The impact of food assistance on food insecure populations during conflict: Evidence from a quasi-experiment in Mali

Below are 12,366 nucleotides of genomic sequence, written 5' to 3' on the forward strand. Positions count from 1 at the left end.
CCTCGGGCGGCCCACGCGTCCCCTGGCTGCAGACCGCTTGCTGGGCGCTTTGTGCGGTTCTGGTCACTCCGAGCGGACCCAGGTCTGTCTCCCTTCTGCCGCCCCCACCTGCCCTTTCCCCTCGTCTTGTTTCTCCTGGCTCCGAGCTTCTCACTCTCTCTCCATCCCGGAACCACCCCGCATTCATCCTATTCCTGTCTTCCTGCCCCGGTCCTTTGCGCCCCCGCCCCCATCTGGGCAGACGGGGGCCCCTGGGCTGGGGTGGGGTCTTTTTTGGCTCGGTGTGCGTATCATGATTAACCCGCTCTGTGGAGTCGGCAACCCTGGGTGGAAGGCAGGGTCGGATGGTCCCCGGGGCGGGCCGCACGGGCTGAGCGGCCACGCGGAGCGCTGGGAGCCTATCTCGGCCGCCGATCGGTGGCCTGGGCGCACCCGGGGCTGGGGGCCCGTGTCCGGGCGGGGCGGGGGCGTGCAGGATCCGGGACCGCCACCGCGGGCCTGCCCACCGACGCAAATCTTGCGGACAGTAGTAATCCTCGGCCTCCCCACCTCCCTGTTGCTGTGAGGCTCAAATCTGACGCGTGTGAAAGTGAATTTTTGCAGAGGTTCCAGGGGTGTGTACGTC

This article (PDF) in the World Development Journal aims to evaluate the impact of humanitarian aid on the food security of rural populations in Mali. A quasi-experimental study based on two survey rounds, five years apart, was designed for the Mopti region in Northern Mali. Data was collected from 66 communities randomly selected from within food-insecure districts. Study outcomes include household expenditures and food consumption and a proxy for child nutritional status (height measurements). Program impact was estimated by combining propensity score matching and difference-in-difference. Food assistance was found to increase household non-food and food expenditures and micro-nutrient availability. Disaggregating by degree of conflict exposure showed that the effects on children’s height and caloric and micro-nutrient consumption were mostly concentrated in areas not in the immediate vicinity of the conflict, unlike the increase in food expenditures that were driven by households located in close proximity to armed groups. The effects were also concentrated on households receiving at least two forms of food assistance. In villages where armed groups were present, food assistance improved household zinc consumption and also appeared to support food expenditures. Food transfers are thus found to exert a protective effect among food insecure population in conflict context. The effect on consumption and growth is strongest in the vicinity of the conflict, the effect on expenditures is strongest in villages directly affected by conflict.